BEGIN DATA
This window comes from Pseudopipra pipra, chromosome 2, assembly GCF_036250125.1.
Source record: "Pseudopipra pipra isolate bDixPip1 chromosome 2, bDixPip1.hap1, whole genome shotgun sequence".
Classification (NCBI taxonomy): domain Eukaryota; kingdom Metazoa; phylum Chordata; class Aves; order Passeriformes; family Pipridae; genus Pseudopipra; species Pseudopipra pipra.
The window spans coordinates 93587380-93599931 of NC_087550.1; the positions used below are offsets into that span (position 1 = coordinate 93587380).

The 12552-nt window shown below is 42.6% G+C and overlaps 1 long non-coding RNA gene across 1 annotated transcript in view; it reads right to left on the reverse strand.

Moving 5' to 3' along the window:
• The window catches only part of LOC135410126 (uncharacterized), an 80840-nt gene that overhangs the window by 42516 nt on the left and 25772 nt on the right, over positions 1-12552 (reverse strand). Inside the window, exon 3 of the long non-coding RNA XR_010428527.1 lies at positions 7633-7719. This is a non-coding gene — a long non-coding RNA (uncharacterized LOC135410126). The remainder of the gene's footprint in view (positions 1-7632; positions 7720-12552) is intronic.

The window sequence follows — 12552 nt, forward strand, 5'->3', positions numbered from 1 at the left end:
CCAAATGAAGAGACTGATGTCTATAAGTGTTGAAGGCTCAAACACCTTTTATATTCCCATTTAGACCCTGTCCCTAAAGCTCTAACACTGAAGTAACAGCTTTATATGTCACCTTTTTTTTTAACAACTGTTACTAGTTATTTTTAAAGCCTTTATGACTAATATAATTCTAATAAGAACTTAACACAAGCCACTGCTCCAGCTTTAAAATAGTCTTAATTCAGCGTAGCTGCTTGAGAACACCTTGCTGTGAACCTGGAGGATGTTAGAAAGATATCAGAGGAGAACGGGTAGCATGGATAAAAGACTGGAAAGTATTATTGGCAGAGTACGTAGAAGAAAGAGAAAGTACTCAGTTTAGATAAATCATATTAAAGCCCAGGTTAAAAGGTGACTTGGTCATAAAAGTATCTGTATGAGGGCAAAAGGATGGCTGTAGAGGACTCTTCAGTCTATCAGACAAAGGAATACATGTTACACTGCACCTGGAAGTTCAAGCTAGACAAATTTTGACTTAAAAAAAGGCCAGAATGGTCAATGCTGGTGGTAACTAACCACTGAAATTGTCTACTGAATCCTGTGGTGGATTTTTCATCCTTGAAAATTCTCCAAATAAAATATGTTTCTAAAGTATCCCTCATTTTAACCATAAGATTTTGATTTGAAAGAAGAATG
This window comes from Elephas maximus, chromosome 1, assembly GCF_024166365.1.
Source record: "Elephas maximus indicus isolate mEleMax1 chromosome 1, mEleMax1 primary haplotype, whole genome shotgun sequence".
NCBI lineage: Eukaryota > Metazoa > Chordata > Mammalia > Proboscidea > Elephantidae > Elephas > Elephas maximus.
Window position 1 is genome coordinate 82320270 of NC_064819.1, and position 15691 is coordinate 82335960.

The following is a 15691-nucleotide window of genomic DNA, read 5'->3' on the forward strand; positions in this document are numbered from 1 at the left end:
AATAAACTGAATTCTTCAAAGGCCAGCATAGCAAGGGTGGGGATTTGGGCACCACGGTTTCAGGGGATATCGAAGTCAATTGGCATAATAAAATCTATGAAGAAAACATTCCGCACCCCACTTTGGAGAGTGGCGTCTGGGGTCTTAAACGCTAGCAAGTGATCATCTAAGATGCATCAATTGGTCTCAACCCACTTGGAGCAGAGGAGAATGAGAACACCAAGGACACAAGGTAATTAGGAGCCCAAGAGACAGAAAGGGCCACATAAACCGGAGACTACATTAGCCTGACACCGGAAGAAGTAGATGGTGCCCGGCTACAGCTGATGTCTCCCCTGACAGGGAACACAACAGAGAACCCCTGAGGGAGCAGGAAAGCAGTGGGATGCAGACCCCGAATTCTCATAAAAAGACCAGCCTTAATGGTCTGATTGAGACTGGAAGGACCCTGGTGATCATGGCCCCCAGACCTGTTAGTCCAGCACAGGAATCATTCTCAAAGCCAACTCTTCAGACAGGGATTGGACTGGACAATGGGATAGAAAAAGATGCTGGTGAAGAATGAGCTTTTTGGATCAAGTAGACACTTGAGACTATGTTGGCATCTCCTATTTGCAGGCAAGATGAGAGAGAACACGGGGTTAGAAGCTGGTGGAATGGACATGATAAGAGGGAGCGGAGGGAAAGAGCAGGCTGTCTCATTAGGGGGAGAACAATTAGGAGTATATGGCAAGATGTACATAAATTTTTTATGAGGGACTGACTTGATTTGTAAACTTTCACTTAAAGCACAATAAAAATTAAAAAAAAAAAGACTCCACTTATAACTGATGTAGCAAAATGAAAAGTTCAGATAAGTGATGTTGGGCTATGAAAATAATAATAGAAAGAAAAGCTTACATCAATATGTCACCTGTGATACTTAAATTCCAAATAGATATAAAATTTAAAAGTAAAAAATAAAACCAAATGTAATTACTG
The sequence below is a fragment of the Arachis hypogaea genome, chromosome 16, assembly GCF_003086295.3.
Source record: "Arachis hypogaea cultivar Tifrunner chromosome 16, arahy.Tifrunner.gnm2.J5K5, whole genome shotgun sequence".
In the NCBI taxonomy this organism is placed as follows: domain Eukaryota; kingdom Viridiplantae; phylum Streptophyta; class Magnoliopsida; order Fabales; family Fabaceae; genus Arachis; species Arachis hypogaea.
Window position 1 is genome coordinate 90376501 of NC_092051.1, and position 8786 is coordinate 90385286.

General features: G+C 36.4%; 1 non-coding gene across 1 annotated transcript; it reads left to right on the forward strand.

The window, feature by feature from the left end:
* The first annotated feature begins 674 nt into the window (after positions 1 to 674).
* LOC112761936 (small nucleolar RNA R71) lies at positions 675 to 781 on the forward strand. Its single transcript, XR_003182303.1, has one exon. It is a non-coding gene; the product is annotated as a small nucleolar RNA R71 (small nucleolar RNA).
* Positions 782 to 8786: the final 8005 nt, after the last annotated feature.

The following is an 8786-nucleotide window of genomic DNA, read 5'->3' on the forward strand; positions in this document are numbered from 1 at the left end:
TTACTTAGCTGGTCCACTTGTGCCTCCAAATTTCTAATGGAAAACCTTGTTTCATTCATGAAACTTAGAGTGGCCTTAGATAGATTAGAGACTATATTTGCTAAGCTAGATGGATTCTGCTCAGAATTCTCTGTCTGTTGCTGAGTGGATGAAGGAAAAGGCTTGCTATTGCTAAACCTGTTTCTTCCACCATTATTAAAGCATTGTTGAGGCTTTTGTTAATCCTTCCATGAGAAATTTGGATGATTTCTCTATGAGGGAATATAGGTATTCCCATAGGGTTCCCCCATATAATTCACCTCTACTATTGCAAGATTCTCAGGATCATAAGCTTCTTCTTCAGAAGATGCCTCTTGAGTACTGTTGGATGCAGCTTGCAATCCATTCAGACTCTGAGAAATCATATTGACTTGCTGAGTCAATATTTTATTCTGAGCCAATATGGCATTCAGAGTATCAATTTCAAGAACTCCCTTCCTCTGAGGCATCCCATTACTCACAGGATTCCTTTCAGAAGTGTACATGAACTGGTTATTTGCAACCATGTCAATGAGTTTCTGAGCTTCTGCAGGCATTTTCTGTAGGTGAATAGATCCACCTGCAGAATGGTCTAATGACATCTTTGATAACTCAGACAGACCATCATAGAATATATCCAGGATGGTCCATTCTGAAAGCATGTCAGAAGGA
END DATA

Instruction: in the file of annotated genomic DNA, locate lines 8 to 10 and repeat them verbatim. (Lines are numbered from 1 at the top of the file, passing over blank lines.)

The window sequence follows — 12552 nt, forward strand, 5'->3', positions numbered from 1 at the left end:
CCAAATGAAGAGACTGATGTCTATAAGTGTTGAAGGCTCAAACACCTTTTATATTCCCATTTAGACCCTGTCCCTAAAGCTCTAACACTGAAGTAACAGCTTTATATGTCACCTTTTTTTTTAACAACTGTTACTAGTTATTTTTAAAGCCTTTATGACTAATATAATTCTAATAAGAACTTAACACAAGCCACTGCTCCAGCTTTAAAATAGTCTTAATTCAGCGTAGCTGCTTGAGAACACCTTGCTGTGAACCTGGAGGATGTTAGAAAGATATCAGAGGAGAACGGGTAGCATGGATAAAAGACTGGAAAGTATTATTGGCAGAGTACGTAGAAGAAAGAGAAAGTACTCAGTTTAGATAAATCATATTAAAGCCCAGGTTAAAAGGTGACTTGGTCATAAAAGTATCTGTATGAGGGCAAAAGGATGGCTGTAGAGGACTCTTCAGTCTATCAGACAAAGGAATACATGTTACACTGCACCTGGAAGTTCAAGCTAGACAAATTTTGACTTAAAAAAAGGCCAGAATGGTCAATGCTGGTGGTAACTAACCACTGAAATTGTCTACTGAATCCTGTGGTGGATTTTTCATCCTTGAAAATTCTCCAAATAAAATATGTTTCTAAAGTATCCCTCATTTTAACCATAAGATTTTGATTTGAAAGAAGAATG
This window comes from Elephas maximus, chromosome 1, assembly GCF_024166365.1.